Known as “Plutonium Mountain,” the Soviet Union’s Semipalatinsk Test Site covered an area roughly the size of Belgium and was the scene of 456 nuclear tests during the Cold War, including at least 340 underground blasts.
Cleaning up and securing that site took 17 years and $150 million, according to a report by Harvard’s Belfer Centre.
France, which performed 13 underground nuclear tests in the Sahara Desert in the 1960s, says it “shut down and dismantled its nuclear test facilities,” and a 2005 report by the International Atomic Energy Agency concluded that most of the sites in Algeria show “little residual radioactive material.”
But local people and Algeria’s government said the tests – including the 1962 “Beryl Incident” when radioactive rock and dust escaped from an underground nuclear blast – left a legacy of environmental devastation and health problems that last today.
China, Pakistan, India are also known to have conducted underground nuclear tests. South Africa – which dismantled its entire nascent nuclear weapons program in 1989 – closed down its underground shafts without conducting a test.
The United States, meanwhile, detonated at least 828 nuclear bombs underground at its Nevada Test Site.
The site remains open, although no U.S. nuclear tests have been carried out since 1992.
‘PERMANENT AND IRREVERSIBLE’
Nuclear experts say the shutdown plan is at least an encouraging political gesture ahead of talks with the United States in June.
But they caution it is not necessarily the first step of the “complete, verifiable and irreversible dismantlement” of the nuclear program the United States has sought.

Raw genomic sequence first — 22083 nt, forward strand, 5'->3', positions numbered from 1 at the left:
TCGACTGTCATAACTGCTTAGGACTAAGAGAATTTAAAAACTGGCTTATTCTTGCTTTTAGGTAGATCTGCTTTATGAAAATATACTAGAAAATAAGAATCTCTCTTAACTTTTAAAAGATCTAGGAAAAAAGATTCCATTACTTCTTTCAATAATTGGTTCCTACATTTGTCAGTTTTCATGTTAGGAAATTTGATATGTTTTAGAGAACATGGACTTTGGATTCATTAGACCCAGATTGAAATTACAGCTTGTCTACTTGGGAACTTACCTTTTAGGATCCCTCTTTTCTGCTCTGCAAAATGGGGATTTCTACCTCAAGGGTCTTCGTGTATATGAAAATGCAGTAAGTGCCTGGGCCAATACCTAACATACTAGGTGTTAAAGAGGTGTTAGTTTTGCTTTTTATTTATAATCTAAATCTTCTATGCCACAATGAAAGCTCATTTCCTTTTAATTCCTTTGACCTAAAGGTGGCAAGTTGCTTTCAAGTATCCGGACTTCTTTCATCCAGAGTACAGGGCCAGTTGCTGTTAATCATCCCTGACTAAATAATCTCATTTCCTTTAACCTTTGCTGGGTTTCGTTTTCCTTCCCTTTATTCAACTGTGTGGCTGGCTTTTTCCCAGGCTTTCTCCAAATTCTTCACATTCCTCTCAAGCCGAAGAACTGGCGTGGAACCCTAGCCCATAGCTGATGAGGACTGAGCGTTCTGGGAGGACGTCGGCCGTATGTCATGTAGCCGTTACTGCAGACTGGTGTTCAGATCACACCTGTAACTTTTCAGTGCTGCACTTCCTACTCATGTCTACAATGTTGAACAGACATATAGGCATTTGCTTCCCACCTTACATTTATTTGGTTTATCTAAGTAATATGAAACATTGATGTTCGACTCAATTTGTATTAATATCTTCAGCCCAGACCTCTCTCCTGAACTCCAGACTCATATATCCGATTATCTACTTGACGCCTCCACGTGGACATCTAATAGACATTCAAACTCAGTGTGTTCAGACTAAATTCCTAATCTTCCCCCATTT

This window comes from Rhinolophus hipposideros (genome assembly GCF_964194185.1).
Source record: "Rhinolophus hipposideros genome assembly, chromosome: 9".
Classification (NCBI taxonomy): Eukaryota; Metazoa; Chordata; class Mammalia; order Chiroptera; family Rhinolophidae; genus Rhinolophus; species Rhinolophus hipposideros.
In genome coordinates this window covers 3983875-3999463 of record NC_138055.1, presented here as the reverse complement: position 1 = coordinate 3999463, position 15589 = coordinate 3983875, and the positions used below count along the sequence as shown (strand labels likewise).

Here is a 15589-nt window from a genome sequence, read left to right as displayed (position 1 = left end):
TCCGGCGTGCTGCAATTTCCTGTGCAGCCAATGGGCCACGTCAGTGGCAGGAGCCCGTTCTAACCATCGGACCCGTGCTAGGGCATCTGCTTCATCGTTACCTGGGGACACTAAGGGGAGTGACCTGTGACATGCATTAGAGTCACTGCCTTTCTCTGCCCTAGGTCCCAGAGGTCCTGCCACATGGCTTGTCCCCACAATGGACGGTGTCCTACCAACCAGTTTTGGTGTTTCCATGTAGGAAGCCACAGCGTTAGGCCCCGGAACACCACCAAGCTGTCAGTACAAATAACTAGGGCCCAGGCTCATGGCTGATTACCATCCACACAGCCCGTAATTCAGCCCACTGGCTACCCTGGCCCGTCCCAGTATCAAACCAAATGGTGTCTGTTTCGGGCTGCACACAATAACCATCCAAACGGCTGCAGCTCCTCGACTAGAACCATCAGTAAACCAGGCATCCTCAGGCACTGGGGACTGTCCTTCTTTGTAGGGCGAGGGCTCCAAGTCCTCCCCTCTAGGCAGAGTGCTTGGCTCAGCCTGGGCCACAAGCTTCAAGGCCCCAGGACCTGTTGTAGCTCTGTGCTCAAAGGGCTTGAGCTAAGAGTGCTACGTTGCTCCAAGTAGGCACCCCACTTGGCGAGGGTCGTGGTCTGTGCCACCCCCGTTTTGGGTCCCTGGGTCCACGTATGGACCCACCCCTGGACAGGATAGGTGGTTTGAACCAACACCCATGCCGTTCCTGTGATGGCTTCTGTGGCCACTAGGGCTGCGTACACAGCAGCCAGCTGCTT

The U.S. State Department did not give a specific response when asked whether the United States had asked to send observers to the dismantling of the site or for international monitors to be present.
A spokesman said: “A permanent and irreversible closure that can be inspected and fully accounted for is a key step in the denuclearization of (North Korea). We look forward to learning additional details.”
China – which borders North Korea only about 100 kilometers (62 miles) from Punggye-ri – has not publicly said whether it would help dismantle the site or monitor the process.
China’s foreign ministry did not immediately provide comment.
On Tuesday, the state-backed Global Times ran an editorial saying that abandoning the testing site “would bring huge benefits to the region.”
Many doubt North Korean leader Kim Jong Un will ever fully relinquish his expensive and treasured nuclear weapons, but even if he curtails his program, analysts warn it will be a long process.
“I am concerned that Kim Jong Un may take unilateral actions that are hard to dispute – like closing the test site – and implement them without any observation,” said Sharon Squassoni, a research professor at the Institute for International Science and Technology Policy in Washington. “This would set up a complicated situation wherein North Korea was taking actions that we would normally applaud, but without any verification.”
(Additional reporting by Christine Kim in SEOUL, Matt Spetalnick in WASHINGTON, and Christian Shepherd in BEIJING; Editing by Soyoung Kim and Gerry Doyle)